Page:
Does Collaborative Divorce Work?

How Does the Collaborative Divorce Process Work?

Collaborative divorce is an alternative to the adversarial nature of many divorces, requiring both parties to enter into the process voluntarily. When a couple agrees to a collaborative divorce, they are making a commitment to resolve their issues respectfully and cooperatively, avoiding court and other adversarial proceedings. 

Those who agree to a collaborative divorce must voluntarily provide full, honest disclosure to their spouse and any negotiated settlement will be based on the assumption that the parties have acted truthfully and in good faith. Each party will have their own lawyer for a collaborative divorce—lawyers who also commit to a mutually agreeable resolution. Because neither party is allowed to use their collaborative divorce lawyer to advance their position in court, the environment is one of negotiation and settlement.  

To begin the collaborative divorce process, your collaborative divorce lawyer will meet with you to determine what your goals for the divorce are, then will guide you through the collaborative divorce process. Once the process is complete, an agreement will be drafted, then signed by both parties. 

How is a Collaborative Divorce Different from a “Regular” Divorce?

The very nature of a “typical” divorce is that it is designed to be adversarial.  If, however, you are hoping to end your marriage at least somewhat peacefully, without courtrooms and angry cross-examinations, then a collaborative divorce could be a good choice. 

A collaborative divorce often minimizes the hard feelings and emotions involved in contested litigation. In a collaborative divorce, there is no fighting to gain an advantage, rather the process works by helping couples find viable solutions they can both live with. Experts, including appraisers or accountants, may be used, just like in a regular divorce, but in a collaborative divorce, these experts are neutral. They are not trying to help one side or the other “win,” but are simply providing expert information.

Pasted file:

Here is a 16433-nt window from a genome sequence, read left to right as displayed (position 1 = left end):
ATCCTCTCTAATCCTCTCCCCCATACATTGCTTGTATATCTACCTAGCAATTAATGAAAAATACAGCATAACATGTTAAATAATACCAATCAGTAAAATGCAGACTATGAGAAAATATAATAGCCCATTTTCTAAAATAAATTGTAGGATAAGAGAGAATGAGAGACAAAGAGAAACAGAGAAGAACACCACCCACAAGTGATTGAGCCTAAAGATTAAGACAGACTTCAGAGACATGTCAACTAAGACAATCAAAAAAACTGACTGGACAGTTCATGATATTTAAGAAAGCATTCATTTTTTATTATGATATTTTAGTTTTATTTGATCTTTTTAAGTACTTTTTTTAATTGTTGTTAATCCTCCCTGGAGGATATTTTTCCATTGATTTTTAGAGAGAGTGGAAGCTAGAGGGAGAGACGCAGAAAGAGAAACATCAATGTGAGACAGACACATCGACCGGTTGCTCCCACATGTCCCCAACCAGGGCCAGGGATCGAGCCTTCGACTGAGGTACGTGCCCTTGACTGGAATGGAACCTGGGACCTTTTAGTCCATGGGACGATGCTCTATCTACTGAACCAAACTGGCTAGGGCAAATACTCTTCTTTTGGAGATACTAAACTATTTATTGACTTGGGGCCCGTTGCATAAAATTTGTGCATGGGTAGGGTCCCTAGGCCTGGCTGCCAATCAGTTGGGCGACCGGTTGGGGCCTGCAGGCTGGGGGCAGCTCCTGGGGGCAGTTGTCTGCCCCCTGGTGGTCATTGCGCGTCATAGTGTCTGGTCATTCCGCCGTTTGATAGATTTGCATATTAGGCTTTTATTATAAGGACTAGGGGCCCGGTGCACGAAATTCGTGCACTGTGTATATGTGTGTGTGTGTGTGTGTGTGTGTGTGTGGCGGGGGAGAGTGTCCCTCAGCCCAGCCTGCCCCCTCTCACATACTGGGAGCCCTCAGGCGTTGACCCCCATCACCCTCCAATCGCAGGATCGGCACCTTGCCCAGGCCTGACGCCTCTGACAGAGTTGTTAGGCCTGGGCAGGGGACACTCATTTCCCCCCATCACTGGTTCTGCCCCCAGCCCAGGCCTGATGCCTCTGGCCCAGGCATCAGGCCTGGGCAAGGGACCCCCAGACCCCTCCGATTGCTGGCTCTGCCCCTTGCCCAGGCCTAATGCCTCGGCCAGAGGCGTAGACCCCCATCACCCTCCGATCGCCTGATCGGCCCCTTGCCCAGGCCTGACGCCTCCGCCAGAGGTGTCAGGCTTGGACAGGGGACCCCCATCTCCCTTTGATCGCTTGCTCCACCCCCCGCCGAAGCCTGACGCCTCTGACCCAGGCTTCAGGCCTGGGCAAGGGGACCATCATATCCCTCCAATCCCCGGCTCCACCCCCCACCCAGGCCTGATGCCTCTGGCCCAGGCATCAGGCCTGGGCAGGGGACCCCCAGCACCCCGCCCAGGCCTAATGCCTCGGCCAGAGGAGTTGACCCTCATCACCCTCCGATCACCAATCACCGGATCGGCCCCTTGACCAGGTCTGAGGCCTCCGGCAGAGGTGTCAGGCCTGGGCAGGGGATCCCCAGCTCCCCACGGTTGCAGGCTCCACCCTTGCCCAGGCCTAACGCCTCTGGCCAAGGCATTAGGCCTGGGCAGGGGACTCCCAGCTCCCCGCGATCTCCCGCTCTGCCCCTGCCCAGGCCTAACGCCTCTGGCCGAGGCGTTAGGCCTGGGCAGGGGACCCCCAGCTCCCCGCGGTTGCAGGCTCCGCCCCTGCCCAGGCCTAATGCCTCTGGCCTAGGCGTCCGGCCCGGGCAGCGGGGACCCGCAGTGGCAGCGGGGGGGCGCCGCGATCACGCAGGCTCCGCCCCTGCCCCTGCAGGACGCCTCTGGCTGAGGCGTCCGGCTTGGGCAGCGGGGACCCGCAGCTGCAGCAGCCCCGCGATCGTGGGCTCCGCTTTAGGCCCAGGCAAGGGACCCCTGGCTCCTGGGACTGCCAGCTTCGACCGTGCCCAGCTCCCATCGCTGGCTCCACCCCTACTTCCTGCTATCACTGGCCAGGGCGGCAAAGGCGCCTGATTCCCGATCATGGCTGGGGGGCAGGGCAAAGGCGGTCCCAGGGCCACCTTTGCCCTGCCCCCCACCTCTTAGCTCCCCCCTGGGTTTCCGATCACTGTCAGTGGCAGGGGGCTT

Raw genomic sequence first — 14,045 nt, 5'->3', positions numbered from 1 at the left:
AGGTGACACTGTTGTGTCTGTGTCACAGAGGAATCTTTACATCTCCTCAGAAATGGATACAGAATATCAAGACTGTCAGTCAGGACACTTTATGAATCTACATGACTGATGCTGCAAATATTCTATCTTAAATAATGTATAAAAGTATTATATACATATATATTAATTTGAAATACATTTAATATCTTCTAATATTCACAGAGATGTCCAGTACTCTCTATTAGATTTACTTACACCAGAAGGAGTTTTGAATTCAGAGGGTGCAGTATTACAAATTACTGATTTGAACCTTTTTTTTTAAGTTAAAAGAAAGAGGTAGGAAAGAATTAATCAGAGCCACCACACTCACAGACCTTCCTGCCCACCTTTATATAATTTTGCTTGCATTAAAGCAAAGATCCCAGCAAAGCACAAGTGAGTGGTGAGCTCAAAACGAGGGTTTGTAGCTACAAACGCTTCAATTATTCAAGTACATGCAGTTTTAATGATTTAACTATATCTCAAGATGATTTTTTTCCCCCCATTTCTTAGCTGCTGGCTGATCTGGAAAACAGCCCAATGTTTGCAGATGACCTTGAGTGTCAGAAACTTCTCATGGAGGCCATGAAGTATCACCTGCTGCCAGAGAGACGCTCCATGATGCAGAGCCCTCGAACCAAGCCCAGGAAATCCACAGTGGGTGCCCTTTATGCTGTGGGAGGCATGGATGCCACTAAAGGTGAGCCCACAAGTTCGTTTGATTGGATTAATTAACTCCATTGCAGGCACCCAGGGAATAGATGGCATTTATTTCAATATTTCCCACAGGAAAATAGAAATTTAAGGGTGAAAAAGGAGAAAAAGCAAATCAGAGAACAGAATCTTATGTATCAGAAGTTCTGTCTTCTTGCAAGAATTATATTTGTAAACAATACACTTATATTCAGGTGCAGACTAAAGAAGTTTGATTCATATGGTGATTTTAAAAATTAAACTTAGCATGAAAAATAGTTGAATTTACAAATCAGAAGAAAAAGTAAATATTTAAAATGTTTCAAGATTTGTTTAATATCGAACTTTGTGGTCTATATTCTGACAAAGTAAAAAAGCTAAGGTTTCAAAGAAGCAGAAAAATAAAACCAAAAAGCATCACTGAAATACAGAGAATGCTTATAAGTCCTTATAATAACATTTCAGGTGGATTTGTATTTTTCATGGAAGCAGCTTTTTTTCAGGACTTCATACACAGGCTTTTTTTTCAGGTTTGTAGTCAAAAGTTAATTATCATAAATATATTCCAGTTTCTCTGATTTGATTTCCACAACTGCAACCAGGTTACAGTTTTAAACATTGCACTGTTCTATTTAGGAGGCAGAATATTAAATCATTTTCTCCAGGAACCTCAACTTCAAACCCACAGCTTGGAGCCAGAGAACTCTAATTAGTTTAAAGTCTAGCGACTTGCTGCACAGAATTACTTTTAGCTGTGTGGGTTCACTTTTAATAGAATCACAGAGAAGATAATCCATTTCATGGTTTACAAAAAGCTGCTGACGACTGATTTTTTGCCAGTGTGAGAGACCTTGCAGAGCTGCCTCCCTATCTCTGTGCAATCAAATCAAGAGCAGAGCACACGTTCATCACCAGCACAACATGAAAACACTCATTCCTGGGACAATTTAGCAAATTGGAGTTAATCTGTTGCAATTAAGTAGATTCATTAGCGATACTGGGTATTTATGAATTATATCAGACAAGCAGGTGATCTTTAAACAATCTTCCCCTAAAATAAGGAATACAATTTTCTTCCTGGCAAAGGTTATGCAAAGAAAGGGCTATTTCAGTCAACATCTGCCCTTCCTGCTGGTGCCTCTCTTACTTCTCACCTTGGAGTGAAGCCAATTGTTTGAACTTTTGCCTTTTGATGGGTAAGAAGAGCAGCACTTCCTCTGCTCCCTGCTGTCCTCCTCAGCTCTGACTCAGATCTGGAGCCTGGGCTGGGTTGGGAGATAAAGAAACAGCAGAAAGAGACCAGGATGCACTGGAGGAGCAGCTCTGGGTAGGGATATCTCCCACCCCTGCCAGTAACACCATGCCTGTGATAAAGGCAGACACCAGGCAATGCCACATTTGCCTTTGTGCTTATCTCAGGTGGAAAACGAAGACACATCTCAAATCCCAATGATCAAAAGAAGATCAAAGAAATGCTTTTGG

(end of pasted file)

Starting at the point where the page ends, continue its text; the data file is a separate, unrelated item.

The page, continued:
Why Does a Collaborative Divorce Have More Positive Results Than a Typical Divorce?

The collaborative divorce approach tends to lessen contention because it requires both spouses to consider not just their own needs, but the needs of their spouse and their children. Since conflict can be traumatizing for children, a collaborative divorce can definitely help families improve their communication techniques. Typically, collaborative divorce is cheaper than a regular divorce and generally has quicker results as well.  

Your chances of success with a collaborative divorce vastly increase when you choose a lawyer who has the necessary collaborative family law training, as well as significant experience implementing that training. When you choose a collaborative divorce lawyer from Musson Law, you will see guided negotiations at managing conflict at work—and reap the positive results. 

Table of Contents
Share on facebook
Share on whatsapp
Share on twitter
Share on linkedin

Related Articles

Transmutation Of Property: When Separate Property Becomes Marital Property

Transmutation Of Property: When Separate Property Becomes Marital Property

Divorce is rarely an easy process — even when the divorcing parties are generally in agreement. More often, there will be disputes and disagreements about how to fairly divide assets, and confusion over property status …

Read More
6 Signs Your Spouse Might Be Hiding Money or Other Assets During Divorce

6 Signs Your Spouse Might Be Hiding Money or Other Assets During Divorce

Is your spouse hiding money or other assets during divorce proceedings? A divorce can be one of the most difficult and contentious times in a person’s life. The process is often incredibly emotional, so working …

Read More
What Is Marital Property? How Your Assets Are Defined in Divorce

What Is Marital Property? How Your Assets Are Defined in Divorce

Is it true that half of the marriages in Canada end in divorce? Since divorce data in the country stopped being published and analyzed more than a decade ago by Statistics Canada, it is impossible …

Read More

Join hundreds of other professionals

...who are successfully navigating divorce.

Sign up here for our free legal updates, must-have information about your finances and even our favourite self-care tips.

We will help you put this behind you and so you can step forward into an amazing new chapter of your life